What can I do, what can we do to help people where we are? Well I’ll tell you this much: we can’t help by being greedy and stabbing people in the back just to get ahead, we can’t help by being full of pride and thinking we’re the center of the universe, we can’t help by being hateful and prejudiced and looking down on others just because of their social, economic, or religious position.

So stop trying. It doesn’t work.

But what we can do to help is love. We can love through kind, willing service to each other. We can love by showing everyone we come into contact with that they are valued by us an by God. We can love by telling people just how much they’re worth to the King of Heaven: priceless.

This weekend I was privileged to be able to work with young people who genuinely want to help, to care, to provide a solace for those in need. These people, my peers, my friends, and now my spiritual family, impressed me greatly and inspired me to make a difference in this generation. In my generation.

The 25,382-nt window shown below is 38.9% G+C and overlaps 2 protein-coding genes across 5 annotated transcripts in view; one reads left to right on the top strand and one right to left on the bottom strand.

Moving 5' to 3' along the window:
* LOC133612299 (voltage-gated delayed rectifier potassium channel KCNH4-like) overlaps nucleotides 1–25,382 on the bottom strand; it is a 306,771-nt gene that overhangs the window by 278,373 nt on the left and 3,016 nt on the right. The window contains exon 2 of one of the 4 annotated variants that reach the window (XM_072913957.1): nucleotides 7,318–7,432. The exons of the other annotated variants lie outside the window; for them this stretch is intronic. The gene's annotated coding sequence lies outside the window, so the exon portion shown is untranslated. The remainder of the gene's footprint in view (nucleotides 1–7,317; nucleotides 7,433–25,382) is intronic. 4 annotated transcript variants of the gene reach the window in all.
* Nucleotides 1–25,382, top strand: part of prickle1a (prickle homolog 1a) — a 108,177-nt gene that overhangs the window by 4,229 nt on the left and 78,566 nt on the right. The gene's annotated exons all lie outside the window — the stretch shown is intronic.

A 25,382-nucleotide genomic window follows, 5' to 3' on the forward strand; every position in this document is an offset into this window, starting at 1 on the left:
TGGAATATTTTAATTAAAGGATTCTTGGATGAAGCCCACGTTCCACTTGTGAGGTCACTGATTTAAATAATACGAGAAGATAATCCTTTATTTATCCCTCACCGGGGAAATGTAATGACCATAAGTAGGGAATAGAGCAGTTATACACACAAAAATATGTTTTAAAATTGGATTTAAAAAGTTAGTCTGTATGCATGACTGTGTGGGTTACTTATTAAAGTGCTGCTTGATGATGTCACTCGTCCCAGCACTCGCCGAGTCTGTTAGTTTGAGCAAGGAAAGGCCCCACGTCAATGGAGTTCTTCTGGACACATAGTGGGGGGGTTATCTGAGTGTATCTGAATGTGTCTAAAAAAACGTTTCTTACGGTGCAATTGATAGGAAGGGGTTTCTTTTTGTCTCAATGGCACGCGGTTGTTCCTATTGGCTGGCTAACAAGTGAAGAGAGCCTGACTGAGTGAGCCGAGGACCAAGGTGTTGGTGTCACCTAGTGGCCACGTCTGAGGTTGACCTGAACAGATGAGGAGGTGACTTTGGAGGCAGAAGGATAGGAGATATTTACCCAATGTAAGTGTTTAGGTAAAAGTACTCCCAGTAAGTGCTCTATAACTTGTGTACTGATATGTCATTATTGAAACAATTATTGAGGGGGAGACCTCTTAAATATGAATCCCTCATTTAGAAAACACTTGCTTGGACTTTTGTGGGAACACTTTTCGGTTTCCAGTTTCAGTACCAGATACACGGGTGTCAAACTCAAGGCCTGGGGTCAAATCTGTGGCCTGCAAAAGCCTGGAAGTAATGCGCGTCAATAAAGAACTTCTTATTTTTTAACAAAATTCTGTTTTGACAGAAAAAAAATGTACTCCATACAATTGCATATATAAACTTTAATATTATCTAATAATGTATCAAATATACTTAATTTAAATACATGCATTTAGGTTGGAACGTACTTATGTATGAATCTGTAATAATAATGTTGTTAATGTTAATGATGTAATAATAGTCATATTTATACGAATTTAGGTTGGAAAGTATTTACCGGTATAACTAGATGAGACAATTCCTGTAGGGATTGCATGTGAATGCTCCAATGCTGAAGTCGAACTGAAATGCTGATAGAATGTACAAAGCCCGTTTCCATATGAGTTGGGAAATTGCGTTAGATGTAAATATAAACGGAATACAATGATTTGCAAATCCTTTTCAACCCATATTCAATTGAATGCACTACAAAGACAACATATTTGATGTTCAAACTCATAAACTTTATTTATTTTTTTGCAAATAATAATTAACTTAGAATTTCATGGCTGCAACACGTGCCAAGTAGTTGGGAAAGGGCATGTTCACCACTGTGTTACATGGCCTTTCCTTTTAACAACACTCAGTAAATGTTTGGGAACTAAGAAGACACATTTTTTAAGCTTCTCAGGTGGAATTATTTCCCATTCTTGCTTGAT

A pair of foreign twins I met, we’ll call them Savannah and Sienna, both expressed their desire to reach people in all walks of life, in many Christian denominations, with the Gospel, Savannah also related to me the advice given to her by a well-educated person within the church. The advice was one based on partition, separatism and ultimately, fear of losing youth in our church to other beliefs.

This broke my heart. Here was a young person, willing and wanting to spread the Gospel and love of Jesus, but she were advised against it because it would be bad practice to collaborate and work with people who believed differently.

Are we not called to be a friend to everyone? Are we not called to “Love your neighbor as yourself?” Are we not expected by God to be a witness to anyone and everyone who crosses our path?